• Institutional climate is a comprehensive term that we equate with institutional support, work environment and expectations. Common sense incentives such as reduced teaching load, research stipends, financial support for conference travel and support for grants are all part of creating a research supportive climate. Further, having the necessary staff support to identify and apply for federal, state, local grants and foundation money is equally important. We have witnessed instances where women are expected to identify a grant, write the proposal, and compete on par with peers at institutions with knowledgeable staff support throughout the process. Further, having sponsored research staff with expertise in the social sciences, will increase the capacity of institutions to support public administration researchers. 
  • Work-life balance is another key indicator of women’s success and advancement in the academy. Our preliminary research suggests that women who have supportive partners tend to become successful academics and those who have young children tend to be less successful, especially during tenure-track years. We consider tenure clock stoppage as an indicator of academic success that all academic women should take advantage of.  In a 2016 New York Times article Wolfers mentions that male faculty actually take advantage of this policy and it works in their favor more often than it works for female faculty. While it seems common sense for every university to offer such a benefit to its employees, in reality not all institutions provide such support. Our workplace is an example that instituted such support in the last 5 to 10 years. Working in a male dominated environment may prove to be hostile for women, especially to those who have recently welcomed children or who are caring for aging or disabled relatives.  

So, how can women narrow the research productivity gap? We’ve identified some useful tips:

  • Attend more conference presentations and seek out feedback to best prepare our manuscripts for the peer-review process.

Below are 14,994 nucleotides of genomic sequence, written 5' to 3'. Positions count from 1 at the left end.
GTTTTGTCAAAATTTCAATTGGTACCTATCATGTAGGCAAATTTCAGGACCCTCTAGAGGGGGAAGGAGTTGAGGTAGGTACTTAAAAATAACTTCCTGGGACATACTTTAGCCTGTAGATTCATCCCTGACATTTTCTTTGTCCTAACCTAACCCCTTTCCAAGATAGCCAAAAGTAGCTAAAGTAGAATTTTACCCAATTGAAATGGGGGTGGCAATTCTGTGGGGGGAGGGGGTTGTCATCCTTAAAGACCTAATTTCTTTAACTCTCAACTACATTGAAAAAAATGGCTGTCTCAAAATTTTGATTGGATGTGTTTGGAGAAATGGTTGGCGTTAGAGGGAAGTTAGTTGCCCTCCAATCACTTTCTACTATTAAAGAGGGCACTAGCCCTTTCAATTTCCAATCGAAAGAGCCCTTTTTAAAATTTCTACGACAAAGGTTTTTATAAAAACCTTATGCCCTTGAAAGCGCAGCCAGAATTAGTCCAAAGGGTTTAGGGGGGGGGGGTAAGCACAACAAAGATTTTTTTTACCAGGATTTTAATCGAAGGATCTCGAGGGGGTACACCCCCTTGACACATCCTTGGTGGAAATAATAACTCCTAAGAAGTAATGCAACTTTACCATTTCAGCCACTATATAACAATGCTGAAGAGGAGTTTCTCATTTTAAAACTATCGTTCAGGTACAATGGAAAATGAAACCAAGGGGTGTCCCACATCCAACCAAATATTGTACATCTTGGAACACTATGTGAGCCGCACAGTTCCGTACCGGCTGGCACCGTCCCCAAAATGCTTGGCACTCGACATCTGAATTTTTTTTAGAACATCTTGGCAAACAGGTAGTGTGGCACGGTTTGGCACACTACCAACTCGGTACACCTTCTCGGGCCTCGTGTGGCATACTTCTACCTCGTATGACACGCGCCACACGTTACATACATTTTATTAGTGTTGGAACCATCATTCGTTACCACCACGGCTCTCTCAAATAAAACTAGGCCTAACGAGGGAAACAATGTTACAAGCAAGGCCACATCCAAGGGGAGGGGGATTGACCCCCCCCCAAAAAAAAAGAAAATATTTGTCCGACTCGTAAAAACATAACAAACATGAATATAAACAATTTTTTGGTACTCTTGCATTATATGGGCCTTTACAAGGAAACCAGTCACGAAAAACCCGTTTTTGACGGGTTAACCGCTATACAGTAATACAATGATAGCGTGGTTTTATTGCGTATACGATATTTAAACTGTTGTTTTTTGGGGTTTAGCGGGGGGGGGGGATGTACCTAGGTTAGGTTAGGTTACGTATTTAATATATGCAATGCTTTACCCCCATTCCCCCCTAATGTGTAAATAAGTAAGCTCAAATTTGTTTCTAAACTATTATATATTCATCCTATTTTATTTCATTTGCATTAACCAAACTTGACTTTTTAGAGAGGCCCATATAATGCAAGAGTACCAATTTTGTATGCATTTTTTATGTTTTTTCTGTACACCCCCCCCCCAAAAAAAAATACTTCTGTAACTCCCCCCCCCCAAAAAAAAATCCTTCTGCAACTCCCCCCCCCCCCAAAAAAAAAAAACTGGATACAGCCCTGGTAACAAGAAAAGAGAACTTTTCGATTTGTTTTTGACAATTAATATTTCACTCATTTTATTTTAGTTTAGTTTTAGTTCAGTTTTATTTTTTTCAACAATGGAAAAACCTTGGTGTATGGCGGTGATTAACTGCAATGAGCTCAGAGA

• Co-present and co-author with graduate students by serving on dissertation committees and masters’ theses. This is an especially important research mentoring part for the next generation.
  • Stay focused on “what matters”in terms of being successful in academia (e.g. research productivity) by dedicating more time to conducting and publishing peer-reviewed research. 
  • Embrace constructive criticism and build a thick skin for non-constructive criticism. We believe women tend to struggle more than men with accepting constructive criticism, an important part of the peer-review process. Women often won’t send manuscripts for review unless they consider them fully polished.
  • Women must be sure to cite other women’s work. This builds our citation counts and visibility.  
  • Find alternative and creative ways to show the impact of one’s scholarship work. Before Google Scholar,, Research Gate and the like, measuring the impact of academic work was limited to certain journals that were listed in the Science Citation Index (SCI) database. However, today, women can identify other women’s work, cite it in their research and use it in the classes they teach by using Google Scholar, Mendeley and other academic social networks such as, Research Gate etc. All these digital tools have served to equalize access to faculty research even in the working stages. Through these networks we believe the impact of women’s academic work has become more recognized, and can continue to become even more so than it has ever been.
  • Learn to say “no”. Historically, being in a tenure-track position gives you little leverage to refuse new tasks and projects that you are asked to do and women seem to have a harder time at negotiating these workloads. It is perfectly acceptable to politely say no. Institutions must create safe ways to enable academics to decline non-research based additional work activities – perhaps accepting new tasks by letting go of others.·     
  • Find mentors, build formal mentoring programs, and become better mentors. Mentoring should be institutionalized with both formal and informal mentoring taking place from day one. Notably, those universities that provide formal mentoring programs that align with NSF’s Advance grant have seen women successfully mentored, resulting in funded research. We anticipate that women junior faculty who land in institutions with a history of strong mentoring through  research collaboration with senior faculty members are well positioned to not only succeed in their own research but are then better positioned to mentor junior faculty down the road. 

We love and embrace the new wave of research in the area of gender representation in public administration and we think it is timely. While public administration academe has seen greater equity in terms of gender representation lately, it remains critically lacking in terms of other types of diversity such as race, ethnicity etc. Much work remains to be done. 

Gina Scutelnicu, Assistant Professor
Hillary J. Knepper, Chair and Associate Professor
Rebecca Tekula, Assistant Professor
Pace University, Department of Public Administration